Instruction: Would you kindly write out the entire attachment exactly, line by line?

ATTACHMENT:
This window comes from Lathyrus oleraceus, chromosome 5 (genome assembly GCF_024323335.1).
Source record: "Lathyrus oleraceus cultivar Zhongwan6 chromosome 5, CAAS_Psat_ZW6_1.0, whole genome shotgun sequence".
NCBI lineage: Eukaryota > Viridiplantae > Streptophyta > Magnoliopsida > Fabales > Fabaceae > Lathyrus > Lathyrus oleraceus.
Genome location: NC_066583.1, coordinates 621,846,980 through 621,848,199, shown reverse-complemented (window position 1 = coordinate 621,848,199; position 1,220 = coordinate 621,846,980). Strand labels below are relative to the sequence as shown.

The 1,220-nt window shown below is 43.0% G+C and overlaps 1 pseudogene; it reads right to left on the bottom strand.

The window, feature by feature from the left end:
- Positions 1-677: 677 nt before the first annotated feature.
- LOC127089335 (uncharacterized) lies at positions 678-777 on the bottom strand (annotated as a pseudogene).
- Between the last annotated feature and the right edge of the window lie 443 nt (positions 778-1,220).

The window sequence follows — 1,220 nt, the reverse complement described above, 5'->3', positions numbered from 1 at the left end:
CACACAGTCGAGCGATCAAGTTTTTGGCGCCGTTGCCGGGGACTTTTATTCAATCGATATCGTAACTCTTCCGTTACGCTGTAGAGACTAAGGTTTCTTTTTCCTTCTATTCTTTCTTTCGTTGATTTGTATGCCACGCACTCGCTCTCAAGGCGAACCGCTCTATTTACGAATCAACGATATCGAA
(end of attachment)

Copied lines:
This window comes from Lathyrus oleraceus, chromosome 5 (genome assembly GCF_024323335.1).
Source record: "Lathyrus oleraceus cultivar Zhongwan6 chromosome 5, CAAS_Psat_ZW6_1.0, whole genome shotgun sequence".
NCBI lineage: Eukaryota > Viridiplantae > Streptophyta > Magnoliopsida > Fabales > Fabaceae > Lathyrus > Lathyrus oleraceus.
Genome location: NC_066583.1, coordinates 621,846,980 through 621,848,199, shown reverse-complemented (window position 1 = coordinate 621,848,199; position 1,220 = coordinate 621,846,980). Strand labels below are relative to the sequence as shown.

The 1,220-nt window shown below is 43.0% G+C and overlaps 1 pseudogene; it reads right to left on the bottom strand.

The window, feature by feature from the left end:
- Positions 1-677: 677 nt before the first annotated feature.
- LOC127089335 (uncharacterized) lies at positions 678-777 on the bottom strand (annotated as a pseudogene).
- Between the last annotated feature and the right edge of the window lie 443 nt (positions 778-1,220).

The window sequence follows — 1,220 nt, the reverse complement described above, 5'->3', positions numbered from 1 at the left end:
CACACAGTCGAGCGATCAAGTTTTTGGCGCCGTTGCCGGGGACTTTTATTCAATCGATATCGTAACTCTTCCGTTACGCTGTAGAGACTAAGGTTTCTTTTTCCTTCTATTCTTTCTTTCGTTGATTTGTATGCCACGCACTCGCTCTCAAGGCGAACCGCTCTATTTACGAATCAACGATATCGAA